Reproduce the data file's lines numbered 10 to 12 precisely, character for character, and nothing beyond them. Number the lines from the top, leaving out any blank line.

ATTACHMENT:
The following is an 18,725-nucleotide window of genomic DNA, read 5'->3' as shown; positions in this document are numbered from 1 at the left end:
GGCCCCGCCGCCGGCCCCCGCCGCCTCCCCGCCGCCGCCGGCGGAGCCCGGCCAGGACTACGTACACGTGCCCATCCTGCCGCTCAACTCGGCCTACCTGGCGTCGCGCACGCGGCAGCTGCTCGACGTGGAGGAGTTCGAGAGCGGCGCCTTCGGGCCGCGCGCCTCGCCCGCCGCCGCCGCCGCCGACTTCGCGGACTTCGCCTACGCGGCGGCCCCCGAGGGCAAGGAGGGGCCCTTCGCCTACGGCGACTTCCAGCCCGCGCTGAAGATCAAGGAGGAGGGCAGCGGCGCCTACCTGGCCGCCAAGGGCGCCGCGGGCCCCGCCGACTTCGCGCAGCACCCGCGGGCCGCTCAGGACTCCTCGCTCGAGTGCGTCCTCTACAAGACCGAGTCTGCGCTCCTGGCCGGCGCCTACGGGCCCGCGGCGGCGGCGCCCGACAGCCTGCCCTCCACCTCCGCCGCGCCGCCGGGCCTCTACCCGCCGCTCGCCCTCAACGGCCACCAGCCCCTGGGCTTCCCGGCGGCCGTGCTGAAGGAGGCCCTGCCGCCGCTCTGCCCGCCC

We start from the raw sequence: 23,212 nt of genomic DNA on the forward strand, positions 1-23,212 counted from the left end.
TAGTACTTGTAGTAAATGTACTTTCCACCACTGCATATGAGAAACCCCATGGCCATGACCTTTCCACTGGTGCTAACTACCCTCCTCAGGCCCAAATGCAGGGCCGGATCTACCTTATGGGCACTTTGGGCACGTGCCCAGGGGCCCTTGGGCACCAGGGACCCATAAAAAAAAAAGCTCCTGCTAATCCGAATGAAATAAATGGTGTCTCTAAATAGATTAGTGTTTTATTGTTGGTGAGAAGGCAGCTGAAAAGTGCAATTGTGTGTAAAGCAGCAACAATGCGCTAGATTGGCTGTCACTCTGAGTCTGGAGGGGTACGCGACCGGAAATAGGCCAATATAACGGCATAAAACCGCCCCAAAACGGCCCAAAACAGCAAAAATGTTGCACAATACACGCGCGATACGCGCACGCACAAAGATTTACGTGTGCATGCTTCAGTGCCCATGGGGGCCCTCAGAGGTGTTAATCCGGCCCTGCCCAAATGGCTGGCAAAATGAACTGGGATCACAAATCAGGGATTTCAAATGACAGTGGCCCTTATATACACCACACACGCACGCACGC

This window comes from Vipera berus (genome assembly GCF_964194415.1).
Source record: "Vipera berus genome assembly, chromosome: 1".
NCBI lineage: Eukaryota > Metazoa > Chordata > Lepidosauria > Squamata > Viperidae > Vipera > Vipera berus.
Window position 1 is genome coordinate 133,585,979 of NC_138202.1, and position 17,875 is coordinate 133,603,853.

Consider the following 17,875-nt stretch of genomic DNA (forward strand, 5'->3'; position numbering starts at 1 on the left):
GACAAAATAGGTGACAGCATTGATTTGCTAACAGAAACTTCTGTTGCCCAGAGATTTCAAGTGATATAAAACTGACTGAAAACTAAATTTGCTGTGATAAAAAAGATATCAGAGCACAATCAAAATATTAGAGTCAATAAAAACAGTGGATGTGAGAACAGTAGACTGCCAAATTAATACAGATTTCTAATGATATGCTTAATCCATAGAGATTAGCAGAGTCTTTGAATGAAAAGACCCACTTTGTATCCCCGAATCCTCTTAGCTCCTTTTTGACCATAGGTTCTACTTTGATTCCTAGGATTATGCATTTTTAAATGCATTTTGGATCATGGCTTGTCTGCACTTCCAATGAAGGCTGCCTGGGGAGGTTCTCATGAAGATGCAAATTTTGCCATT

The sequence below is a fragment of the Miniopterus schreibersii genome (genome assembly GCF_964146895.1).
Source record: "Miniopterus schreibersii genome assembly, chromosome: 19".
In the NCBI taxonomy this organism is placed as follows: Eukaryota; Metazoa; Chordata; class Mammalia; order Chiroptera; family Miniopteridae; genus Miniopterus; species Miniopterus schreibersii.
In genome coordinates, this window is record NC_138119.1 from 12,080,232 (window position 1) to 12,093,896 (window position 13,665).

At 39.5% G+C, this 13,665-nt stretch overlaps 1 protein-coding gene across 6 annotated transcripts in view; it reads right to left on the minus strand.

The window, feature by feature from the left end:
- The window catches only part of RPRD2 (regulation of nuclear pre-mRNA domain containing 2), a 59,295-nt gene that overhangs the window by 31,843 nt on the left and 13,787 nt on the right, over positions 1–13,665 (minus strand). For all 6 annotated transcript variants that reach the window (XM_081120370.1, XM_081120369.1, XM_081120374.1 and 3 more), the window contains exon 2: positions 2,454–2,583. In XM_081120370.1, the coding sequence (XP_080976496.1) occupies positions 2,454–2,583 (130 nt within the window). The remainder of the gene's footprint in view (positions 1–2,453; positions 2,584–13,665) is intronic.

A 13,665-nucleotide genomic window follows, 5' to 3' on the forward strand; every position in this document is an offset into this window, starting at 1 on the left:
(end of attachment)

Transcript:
GACAAAATAGGTGACAGCATTGATTTGCTAACAGAAACTTCTGTTGCCCAGAGATTTCAAGTGATATAAAACTGACTGAAAACTAAATTTGCTGTGATAAAAAAGATATCAGAGCACAATCAAAATATTAGAGTCAATAAAAACAGTGGATGTGAGAACAGTAGACTGCCAAATTAATACAGATTTCTAATGATATGCTTAATCCATAGAGATTAGCAGAGTCTTTGAATGAAAAGACCCACTTTGTATCCCCGAATCCTCTTAGCTCCTTTTTGACCATAGGTTCTACTTTGATTCCTAGGATTATGCATTTTTAAATGCATTTTGGATCATGGCTTGTCTGCACTTCCAATGAAGGCTGCCTGGGGAGGTTCTCATGAAGATGCAAATTTTGCCATT

The sequence below is a fragment of the Miniopterus schreibersii genome (genome assembly GCF_964146895.1).
Source record: "Miniopterus schreibersii genome assembly, chromosome: 19".